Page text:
Answer of September 2009


Clinical History:

27 year old male, referred from ENT surgeon for bilateral progressive sensorineural hearing loss since childhood, now profound deafness. CT temporal bone was performed.

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Large Vestibular Aqueduct Syndrome


Large vestibular aqueduct syndrome (LVAS) is also known as large endolymphatic sac anomaly (LESA). It is the commonest imaging abnormality detected in children with sensorineural hearing loss. (1,2)
This condition is associated with autosomal recessive inheritance. (2)
There is also association with Pendred syndrome. (2,3)
LVAS is bilateral in up to 90% of patients. (2) Clinically, patients with LVAS usually present with progressive hearing loss since childhood. Majority of patients eventually develop profound sensorineural deafness. About 50% of patients also experience tinnitus and vertigo. (1)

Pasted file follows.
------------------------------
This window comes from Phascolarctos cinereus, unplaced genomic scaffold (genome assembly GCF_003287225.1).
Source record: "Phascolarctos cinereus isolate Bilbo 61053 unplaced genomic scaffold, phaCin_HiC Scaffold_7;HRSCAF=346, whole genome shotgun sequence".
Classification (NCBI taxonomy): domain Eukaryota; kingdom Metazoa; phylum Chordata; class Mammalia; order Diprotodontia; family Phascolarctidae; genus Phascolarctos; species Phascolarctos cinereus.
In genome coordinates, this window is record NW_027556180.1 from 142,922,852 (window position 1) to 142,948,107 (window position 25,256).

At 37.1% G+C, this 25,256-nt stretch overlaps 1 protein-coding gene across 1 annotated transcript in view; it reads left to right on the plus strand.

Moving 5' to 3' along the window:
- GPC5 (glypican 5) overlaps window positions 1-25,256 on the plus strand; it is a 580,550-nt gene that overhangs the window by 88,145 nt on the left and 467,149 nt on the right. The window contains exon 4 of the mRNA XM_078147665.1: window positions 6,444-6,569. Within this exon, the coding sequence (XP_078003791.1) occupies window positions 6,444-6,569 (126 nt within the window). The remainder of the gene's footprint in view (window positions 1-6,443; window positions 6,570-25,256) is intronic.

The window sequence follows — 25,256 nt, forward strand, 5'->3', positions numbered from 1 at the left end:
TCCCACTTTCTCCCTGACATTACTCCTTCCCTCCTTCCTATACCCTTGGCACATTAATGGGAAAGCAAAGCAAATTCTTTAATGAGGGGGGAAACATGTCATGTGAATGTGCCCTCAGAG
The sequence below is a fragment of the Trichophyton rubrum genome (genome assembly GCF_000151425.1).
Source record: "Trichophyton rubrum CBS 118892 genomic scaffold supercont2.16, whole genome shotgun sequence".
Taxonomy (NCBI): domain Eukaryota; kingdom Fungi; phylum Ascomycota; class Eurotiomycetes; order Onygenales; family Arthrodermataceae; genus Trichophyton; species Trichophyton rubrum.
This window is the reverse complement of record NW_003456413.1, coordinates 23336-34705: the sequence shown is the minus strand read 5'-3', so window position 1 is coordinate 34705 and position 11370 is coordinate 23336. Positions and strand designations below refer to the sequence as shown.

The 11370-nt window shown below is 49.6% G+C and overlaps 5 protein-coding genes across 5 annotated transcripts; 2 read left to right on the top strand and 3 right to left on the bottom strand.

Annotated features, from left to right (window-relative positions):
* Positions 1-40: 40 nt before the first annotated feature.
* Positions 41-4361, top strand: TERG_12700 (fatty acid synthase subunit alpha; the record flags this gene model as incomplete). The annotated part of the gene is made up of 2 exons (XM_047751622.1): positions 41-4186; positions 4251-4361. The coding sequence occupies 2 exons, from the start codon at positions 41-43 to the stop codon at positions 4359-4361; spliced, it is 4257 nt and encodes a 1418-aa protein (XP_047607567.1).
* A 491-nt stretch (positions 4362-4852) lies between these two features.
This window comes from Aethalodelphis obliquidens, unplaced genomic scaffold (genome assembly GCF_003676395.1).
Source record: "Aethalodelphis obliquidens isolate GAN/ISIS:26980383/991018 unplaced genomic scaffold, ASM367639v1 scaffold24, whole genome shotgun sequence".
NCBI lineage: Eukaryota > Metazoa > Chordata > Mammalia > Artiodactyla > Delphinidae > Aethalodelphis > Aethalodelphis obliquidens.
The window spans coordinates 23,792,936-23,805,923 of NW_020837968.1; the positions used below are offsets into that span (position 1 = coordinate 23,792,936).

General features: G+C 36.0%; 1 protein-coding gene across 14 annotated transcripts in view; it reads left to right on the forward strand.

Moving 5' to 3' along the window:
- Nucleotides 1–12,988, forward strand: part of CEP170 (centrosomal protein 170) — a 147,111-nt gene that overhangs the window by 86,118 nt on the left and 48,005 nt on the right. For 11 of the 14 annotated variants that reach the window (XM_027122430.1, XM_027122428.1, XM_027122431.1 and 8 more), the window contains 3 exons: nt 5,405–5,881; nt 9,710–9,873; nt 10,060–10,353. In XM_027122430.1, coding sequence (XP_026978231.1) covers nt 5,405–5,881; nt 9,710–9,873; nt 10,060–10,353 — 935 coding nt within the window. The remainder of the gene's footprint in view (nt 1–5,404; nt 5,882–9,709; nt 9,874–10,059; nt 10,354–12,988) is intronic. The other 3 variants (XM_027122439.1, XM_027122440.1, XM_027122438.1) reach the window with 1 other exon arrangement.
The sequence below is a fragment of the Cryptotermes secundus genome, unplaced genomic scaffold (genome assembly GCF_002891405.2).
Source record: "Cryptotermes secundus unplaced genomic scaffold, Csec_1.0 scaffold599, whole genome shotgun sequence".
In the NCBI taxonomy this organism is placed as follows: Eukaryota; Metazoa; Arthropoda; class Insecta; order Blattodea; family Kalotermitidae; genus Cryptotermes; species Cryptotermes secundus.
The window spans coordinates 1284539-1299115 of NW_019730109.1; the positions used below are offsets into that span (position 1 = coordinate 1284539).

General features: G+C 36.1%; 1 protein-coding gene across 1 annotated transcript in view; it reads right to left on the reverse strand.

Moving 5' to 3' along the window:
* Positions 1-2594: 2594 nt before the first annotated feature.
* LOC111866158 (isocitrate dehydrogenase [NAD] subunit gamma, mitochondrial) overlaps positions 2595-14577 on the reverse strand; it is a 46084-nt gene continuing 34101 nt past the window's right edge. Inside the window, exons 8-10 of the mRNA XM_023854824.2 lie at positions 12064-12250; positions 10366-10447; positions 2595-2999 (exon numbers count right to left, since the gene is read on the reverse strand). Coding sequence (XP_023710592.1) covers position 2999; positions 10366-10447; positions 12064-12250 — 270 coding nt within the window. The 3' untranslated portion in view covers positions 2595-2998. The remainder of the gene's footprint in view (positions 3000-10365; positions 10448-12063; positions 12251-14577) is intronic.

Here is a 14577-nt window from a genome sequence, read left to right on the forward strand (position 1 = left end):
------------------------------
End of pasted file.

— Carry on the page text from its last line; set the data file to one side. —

LVAS is readily diagnosed by CT scan of temporal bone. The imaging hallmark is dilated vestibular aqueduct measuring more than 1.4mm at mid point between the posterior petrous bone and the common crus at the level of vestibule. A more convenient way of assessment is to compare with the posterior semi-circular canal, which should be the same size or larger than the vestibular aqueduct in normal subjects.
LVAS is associated with dysplasia of the cochlea, vestibule and semi-circular canals. (1-3) Common findings include modiolar deficiency and bulbous cochlear apical turn. (2) They may be subtle on CT scan. High resolution T2W MRI allows better delineation of these small structures. More refined assessment of cochlear abnormality is important because cochlea implant is an option of treatment when there is bilateral profound sensorineural deafness. (2) Surgeons prefer to implant on the side of most normal cochlea. (2)